Also known as strangolapreti, strozzapreti are not as dangerous as their name may hint at. Far from being an anti-clerical instrument of torture (literally, the word means “priest stranglers”), they are a type of elongated, hand-rolled pasta typical of the regions of Emilia Romagna, Tuscany, Umbria and Marche.
Plenty of legends revolve around these little morsels of dough and their origins: one of the most popular says their deliciousness brought some hungry priest to eat them so quickly he choked on them. A brief extract of the 18th century Vocabolario Napoletano-Italiano mentions how that’s a kind of pasta “priests call nun stranglers and nuns call priest stranglers.” Less colorful, but probably closer to reality, is the interpretation that wants their name deriving from two Greek verbs straggalào, which means “to roll,” and prepto, “to hollow.” The two actions are, in fact, those necessary to make these traditional Italian pasta shape.
As you would expect from a type of pasta used especially in the lusciously rich cuisine of central Italy, strozzapreti are usually served with elaborate sauces, such as wild boar ragù, ham and asparagus or shrimps and gorgonzola, but really… they are delicious and comforting with everything.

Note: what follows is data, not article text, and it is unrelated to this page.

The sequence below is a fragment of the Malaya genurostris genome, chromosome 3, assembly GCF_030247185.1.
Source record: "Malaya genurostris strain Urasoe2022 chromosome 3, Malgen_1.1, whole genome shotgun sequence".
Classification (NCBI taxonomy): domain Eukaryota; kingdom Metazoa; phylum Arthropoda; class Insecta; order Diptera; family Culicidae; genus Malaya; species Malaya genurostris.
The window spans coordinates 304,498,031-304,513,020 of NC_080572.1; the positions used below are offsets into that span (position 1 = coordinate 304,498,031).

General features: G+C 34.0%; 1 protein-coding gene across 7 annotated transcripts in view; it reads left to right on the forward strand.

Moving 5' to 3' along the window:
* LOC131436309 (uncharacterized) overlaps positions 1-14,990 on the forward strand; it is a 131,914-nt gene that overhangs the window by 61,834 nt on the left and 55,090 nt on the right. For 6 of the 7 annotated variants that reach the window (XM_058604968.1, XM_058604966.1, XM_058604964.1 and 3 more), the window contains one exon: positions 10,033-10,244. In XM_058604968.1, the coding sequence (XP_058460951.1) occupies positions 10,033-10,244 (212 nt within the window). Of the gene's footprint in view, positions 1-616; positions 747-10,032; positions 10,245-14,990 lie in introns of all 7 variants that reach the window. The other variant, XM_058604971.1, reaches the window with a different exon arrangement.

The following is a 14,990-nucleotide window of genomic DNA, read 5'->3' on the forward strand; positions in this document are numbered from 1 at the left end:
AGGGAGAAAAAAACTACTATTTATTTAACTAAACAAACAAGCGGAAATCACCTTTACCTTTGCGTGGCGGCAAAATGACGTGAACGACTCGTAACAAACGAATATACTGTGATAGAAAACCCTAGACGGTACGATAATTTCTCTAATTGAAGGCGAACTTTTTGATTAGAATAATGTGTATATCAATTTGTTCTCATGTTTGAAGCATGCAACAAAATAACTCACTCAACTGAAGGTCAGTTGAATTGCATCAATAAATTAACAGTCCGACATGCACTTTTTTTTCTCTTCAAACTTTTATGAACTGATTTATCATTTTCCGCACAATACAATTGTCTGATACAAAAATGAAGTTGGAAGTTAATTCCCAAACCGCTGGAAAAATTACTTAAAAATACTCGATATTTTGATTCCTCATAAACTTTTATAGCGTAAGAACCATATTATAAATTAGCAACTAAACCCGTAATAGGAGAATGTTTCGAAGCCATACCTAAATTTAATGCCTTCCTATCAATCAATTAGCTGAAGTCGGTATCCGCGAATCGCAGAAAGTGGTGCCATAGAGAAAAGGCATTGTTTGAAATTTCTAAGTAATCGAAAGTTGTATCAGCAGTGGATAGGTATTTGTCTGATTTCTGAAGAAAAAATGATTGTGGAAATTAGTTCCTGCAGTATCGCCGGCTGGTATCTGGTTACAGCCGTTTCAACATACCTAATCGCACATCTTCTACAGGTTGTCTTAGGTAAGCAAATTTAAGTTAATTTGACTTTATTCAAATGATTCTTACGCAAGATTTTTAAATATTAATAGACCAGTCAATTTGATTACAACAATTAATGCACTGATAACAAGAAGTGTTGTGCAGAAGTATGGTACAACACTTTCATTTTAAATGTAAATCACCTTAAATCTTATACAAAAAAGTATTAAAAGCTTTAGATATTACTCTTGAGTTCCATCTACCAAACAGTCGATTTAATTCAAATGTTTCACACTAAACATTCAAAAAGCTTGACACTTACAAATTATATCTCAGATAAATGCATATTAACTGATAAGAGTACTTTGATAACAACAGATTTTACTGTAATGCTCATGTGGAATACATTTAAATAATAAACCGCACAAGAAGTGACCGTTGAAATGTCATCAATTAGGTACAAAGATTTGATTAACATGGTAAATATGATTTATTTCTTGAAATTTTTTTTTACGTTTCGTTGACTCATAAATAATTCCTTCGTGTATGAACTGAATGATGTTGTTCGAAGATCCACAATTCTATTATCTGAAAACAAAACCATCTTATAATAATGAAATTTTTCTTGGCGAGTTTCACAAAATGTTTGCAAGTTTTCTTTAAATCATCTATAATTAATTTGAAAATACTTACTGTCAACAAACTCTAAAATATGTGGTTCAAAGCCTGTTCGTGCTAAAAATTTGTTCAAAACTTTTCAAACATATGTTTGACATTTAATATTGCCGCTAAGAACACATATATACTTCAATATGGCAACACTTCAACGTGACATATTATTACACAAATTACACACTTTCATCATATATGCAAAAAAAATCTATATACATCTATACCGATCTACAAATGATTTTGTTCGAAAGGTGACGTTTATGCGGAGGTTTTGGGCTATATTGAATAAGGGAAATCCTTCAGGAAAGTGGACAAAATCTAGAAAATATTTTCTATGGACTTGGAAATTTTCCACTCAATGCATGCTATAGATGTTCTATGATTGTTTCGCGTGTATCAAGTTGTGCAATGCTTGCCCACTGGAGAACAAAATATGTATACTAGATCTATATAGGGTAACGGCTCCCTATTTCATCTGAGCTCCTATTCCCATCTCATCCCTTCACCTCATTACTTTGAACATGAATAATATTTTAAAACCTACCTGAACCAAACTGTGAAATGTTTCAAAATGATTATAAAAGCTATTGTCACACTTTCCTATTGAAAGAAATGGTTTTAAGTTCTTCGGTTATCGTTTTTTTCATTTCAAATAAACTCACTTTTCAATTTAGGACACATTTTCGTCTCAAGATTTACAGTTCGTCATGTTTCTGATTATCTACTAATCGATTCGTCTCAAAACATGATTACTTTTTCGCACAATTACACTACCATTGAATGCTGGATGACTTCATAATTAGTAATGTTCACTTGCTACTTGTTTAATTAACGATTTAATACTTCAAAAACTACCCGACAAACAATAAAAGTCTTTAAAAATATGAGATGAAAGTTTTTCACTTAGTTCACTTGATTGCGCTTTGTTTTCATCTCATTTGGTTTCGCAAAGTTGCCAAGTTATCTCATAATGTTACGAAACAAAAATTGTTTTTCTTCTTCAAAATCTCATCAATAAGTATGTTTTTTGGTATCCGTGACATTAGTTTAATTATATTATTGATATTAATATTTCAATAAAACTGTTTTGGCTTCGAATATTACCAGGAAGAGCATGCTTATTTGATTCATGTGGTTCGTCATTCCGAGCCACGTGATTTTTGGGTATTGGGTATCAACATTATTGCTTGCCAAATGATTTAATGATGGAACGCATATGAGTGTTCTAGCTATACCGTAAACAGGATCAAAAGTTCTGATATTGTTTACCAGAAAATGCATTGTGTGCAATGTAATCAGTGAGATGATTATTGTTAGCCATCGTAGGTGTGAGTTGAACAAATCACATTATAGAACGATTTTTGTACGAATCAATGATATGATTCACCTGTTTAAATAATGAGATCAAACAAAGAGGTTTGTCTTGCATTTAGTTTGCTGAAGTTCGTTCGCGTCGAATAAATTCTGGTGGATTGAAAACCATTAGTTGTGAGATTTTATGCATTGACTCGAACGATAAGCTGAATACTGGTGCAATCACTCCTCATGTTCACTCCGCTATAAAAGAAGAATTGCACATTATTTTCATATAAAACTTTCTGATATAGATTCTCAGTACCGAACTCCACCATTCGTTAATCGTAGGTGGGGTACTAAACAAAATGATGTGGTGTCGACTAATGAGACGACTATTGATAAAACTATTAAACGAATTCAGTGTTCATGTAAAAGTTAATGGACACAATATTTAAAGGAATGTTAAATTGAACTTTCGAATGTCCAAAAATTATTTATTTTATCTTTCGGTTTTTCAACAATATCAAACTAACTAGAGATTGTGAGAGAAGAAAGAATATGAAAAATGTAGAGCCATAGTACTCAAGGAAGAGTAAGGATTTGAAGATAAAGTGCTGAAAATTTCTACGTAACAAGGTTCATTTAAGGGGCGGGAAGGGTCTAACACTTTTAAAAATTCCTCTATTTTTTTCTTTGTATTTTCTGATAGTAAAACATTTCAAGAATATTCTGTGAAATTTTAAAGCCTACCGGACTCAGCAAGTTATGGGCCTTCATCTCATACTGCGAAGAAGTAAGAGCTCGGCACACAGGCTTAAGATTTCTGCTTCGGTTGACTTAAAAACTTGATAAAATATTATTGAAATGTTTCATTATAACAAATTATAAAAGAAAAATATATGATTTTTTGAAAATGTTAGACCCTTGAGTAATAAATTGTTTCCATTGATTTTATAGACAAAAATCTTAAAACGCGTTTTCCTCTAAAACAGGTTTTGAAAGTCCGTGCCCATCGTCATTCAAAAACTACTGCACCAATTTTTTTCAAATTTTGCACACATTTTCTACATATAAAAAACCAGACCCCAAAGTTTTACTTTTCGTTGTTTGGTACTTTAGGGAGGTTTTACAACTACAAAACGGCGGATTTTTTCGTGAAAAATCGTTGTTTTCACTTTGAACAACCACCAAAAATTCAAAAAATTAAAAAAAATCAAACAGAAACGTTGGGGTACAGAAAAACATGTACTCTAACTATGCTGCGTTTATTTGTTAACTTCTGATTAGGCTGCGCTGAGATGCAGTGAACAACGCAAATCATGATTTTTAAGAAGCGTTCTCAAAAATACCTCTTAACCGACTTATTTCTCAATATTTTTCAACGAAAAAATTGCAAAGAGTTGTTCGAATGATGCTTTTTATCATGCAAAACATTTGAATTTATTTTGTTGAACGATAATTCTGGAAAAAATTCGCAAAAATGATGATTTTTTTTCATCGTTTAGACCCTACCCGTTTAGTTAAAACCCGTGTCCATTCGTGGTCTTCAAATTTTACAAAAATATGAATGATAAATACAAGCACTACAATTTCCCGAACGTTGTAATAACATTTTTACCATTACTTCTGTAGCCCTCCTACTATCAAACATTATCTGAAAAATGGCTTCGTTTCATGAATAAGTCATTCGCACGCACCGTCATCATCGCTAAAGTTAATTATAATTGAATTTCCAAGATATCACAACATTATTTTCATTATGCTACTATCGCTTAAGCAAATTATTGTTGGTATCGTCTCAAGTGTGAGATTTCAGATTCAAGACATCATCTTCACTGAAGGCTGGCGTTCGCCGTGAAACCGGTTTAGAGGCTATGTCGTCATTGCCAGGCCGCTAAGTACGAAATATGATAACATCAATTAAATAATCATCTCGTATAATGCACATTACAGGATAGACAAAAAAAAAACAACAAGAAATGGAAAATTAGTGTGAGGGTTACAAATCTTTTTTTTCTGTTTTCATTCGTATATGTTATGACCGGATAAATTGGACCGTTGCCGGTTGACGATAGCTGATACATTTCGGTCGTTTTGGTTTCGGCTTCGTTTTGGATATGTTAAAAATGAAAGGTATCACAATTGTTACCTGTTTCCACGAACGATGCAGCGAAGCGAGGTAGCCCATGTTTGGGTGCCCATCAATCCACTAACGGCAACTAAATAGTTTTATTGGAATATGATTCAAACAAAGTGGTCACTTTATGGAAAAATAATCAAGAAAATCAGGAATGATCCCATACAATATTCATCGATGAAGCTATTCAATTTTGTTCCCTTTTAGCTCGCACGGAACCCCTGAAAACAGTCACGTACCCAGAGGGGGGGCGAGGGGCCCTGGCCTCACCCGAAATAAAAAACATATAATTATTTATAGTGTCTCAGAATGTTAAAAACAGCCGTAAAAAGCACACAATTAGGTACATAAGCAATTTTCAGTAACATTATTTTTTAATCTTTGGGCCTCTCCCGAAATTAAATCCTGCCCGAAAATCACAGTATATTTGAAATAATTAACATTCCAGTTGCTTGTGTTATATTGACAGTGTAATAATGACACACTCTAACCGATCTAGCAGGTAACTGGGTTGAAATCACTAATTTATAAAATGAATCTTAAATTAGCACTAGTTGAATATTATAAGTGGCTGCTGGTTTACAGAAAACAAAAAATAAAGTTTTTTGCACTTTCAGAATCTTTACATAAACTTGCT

A curiosity: in some parts of Italy and in Corsica (which in a not so distant past was, in fact, a region of the Bel Paese) strozzapreti is also the name of a type of dumpling made with cheese and spinach.
E per cena? Un bel piatto di strozzapreti al ragù!
And for dinner? A big plate of strozzapreti in bolognese sauce!
Purtajene nu piatto de chilli maccaruni che li prievete chiamano strangulamuonace e li muonace strangulaprievete! (Vocabolario Napoletano-Italiano, by Raffaele Andreoli)
Bring over a plate of that pasta that priests call “nun stranglers” and nuns call “priest stranglers!”